and benevolence; and he thinks that those whose in

accurate, and the results more blessed. The spirit of life will then pervade the whole, and communicate health and vigour to all its members."

comes are to be increased will be little benefited, but rather degraded, as becoming, in a measure, the stipendiaries of a "bounty-board."

In his second letter, our author states his objections|ing, and indissoluble union in the cause of PROTEST

to the proposed modifications of the chapters of cathe drals. He contends, that a dean and four canons, keeping residence in rotation, will be inadequate to the due performance of their duties; and that by the transfer of cathedral property, the fabrics will not be sustained, the charities of the neighbourhood will lose their most munificent patrons, and the Church will ere long miss her well-accoutred champions of truth, most of whom have heretofore issued from the cathedral precincts.

ANTISM, they avow it to the fullest extent; and forgive me, my lord, if I too urgently and impressively ask, Whether the impulse that may be followed, and the cry that may be most unconsciously flattered, in present proceedings, have not their rise in that one and only charge, which nothing but our destruction can efface?"-Pp. 65-67.

In the third letter, the writer discusses the measures chiefly affecting the parochial clergy, the provisions in the bill lately introduced into parliament in regard to pluralities, residence, duties, &c. He thinks that the effect will be harshly to bind down the clergy, and, hence, to substitute less noble motives for the high and holy principles of action which should influence the ambassadors of the living God. But the question of appointments, the most vital of all, he says, is yet untouched. "The one primary evil, the source of innumerable others, has been the error of appointments -appointments made for unhallowed purposes, and of unqualified persons..... Let the commissioners leave unchecked the power of appointment, and they may proceed to abolish dignities, to reduce incomes, and break down or individualise the clergy in obscure residences and compulsory duties; and they will add in no sensible degree to their improvement in character or usefulness, to their respectability before man, or their acceptableness to God."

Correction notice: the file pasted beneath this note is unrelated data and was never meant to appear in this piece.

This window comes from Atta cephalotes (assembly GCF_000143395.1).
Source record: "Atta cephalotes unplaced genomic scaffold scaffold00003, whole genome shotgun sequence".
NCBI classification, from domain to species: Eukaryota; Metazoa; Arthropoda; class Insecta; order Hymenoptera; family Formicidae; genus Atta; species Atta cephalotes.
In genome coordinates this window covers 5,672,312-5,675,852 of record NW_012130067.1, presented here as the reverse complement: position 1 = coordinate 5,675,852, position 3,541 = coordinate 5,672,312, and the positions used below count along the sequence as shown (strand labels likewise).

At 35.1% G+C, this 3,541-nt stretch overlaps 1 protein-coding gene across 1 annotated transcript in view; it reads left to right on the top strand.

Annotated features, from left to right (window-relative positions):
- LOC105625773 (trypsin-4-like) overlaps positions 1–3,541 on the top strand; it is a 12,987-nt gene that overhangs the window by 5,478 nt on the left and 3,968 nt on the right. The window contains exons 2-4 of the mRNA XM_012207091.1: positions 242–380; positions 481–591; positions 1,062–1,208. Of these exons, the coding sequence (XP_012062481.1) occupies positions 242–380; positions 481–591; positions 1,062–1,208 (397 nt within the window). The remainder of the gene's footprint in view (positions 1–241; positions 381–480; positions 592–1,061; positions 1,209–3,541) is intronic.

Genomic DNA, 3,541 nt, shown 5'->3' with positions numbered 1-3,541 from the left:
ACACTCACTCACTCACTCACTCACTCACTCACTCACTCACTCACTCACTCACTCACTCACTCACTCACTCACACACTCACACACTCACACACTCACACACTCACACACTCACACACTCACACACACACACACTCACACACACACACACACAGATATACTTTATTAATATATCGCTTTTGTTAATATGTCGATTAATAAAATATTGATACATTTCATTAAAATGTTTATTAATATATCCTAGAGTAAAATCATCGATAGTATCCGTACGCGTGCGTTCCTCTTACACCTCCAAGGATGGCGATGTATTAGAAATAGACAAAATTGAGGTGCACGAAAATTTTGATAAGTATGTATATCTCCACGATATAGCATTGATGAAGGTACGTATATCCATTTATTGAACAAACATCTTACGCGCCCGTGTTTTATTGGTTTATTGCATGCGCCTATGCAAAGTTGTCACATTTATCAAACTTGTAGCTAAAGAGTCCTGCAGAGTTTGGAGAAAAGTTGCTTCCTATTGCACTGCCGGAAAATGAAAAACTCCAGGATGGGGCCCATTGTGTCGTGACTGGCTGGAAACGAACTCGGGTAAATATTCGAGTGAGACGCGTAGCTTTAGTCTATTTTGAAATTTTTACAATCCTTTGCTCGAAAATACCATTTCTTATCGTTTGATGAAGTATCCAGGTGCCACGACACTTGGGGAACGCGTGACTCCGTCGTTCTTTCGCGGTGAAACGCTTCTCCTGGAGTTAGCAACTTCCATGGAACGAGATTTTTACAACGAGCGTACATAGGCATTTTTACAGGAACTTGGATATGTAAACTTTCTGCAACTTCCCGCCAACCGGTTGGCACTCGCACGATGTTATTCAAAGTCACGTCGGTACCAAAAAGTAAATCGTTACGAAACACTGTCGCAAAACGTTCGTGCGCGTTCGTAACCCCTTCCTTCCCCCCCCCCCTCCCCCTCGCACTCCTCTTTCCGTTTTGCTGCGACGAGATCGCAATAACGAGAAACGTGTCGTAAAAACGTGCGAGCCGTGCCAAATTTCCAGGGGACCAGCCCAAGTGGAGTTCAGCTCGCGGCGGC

We regret that we cannot enumerate every topic on which our author treats; nor would our limits now permit us to enter on a full examination of his arguments. We will, therefore, only say, that, without coinciding in all his opinions, we cordially recommend his letters to the careful perusal of our readers. We must, however, find room for the following extract :